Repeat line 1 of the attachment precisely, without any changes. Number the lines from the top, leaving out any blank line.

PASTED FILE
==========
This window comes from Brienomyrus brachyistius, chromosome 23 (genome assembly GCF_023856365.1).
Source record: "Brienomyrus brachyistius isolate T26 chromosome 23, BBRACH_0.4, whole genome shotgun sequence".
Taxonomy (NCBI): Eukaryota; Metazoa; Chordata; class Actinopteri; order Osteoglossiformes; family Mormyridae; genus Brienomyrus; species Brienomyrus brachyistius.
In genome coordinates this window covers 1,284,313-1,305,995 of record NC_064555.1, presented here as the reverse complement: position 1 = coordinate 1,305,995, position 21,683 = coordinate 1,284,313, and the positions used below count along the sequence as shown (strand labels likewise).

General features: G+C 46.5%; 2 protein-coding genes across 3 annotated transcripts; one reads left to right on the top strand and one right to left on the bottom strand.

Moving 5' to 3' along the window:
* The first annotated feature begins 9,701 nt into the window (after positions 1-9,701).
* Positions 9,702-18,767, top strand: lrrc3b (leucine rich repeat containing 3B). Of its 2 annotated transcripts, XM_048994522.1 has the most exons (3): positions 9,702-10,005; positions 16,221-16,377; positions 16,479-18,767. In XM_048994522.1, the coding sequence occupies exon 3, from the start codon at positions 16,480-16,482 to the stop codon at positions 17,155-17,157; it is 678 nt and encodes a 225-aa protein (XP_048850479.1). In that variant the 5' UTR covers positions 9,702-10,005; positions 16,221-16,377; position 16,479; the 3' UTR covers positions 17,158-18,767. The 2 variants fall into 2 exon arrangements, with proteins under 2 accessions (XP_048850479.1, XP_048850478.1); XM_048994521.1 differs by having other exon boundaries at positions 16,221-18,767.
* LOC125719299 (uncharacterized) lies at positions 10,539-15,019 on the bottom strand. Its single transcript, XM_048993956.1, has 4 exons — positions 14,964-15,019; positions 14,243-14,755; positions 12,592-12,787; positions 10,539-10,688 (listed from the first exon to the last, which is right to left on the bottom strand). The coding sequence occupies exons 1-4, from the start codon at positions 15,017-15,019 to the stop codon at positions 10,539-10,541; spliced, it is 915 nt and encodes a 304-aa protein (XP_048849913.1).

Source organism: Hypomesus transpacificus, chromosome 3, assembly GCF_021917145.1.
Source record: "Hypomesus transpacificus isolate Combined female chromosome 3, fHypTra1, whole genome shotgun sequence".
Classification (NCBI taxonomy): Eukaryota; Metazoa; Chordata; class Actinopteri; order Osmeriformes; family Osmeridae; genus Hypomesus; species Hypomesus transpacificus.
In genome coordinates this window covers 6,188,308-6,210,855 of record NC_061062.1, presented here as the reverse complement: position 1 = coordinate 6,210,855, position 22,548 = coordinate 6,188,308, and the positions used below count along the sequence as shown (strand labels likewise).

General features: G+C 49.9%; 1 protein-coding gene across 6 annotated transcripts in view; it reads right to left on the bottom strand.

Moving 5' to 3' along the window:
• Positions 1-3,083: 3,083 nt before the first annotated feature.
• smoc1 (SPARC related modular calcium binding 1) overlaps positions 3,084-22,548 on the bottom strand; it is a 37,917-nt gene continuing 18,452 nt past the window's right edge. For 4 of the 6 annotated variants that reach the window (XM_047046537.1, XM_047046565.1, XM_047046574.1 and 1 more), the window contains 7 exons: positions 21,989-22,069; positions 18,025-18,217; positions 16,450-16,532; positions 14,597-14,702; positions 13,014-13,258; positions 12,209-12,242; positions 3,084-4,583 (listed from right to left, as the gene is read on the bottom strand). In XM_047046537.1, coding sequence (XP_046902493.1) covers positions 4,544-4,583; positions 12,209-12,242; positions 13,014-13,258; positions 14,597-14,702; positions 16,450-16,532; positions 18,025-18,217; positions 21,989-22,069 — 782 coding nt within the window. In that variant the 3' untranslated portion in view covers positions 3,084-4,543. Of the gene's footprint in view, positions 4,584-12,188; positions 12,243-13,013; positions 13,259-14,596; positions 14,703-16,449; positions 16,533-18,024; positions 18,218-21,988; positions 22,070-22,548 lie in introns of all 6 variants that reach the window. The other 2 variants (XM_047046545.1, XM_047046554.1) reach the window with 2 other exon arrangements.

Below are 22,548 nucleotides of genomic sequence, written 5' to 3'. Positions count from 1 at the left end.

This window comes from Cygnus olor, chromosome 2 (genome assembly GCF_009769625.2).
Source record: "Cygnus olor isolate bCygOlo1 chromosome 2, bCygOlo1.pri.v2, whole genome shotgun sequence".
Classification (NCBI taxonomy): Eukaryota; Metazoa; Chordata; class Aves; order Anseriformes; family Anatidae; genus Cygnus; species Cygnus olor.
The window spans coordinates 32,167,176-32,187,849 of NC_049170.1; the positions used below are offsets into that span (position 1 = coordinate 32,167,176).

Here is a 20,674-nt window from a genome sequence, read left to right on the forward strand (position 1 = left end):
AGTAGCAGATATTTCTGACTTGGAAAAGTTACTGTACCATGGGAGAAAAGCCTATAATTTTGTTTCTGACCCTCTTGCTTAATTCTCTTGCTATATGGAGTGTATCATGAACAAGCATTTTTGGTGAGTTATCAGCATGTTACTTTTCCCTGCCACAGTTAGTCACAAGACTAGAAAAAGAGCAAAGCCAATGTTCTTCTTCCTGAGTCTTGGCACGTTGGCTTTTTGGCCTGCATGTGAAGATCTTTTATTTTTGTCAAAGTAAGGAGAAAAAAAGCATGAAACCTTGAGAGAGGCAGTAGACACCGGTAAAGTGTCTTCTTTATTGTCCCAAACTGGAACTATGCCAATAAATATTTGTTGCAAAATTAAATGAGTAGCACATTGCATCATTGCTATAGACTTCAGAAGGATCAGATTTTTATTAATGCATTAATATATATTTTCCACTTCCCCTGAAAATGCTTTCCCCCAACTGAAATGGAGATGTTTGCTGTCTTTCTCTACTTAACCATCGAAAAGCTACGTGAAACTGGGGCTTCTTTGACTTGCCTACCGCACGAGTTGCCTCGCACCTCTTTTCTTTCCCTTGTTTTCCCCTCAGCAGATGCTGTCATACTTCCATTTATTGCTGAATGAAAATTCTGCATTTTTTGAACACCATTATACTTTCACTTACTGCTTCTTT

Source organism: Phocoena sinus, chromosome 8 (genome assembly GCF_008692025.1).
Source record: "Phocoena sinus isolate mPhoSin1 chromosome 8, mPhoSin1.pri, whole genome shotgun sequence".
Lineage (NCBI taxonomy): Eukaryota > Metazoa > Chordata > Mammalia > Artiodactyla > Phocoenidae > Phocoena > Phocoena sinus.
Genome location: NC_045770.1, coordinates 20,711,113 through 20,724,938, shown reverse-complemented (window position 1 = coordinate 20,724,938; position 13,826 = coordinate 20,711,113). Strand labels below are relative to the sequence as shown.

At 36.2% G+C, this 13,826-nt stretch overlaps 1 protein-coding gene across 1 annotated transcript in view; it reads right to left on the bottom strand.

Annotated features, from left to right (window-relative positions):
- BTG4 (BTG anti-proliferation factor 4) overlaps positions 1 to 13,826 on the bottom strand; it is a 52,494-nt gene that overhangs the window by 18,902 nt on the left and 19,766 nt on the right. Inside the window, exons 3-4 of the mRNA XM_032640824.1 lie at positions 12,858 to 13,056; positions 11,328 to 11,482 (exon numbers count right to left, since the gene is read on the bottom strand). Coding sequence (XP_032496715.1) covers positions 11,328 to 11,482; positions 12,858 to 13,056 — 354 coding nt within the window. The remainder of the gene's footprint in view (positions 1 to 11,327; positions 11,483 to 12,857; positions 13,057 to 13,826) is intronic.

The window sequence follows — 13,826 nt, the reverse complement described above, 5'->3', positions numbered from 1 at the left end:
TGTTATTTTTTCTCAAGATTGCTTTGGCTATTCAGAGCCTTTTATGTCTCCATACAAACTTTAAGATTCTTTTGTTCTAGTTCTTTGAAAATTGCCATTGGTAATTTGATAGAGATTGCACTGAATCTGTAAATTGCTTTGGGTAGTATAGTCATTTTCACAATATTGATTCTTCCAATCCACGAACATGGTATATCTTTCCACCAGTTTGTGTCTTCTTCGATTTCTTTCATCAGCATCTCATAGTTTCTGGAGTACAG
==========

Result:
This window comes from Brienomyrus brachyistius, chromosome 23 (genome assembly GCF_023856365.1).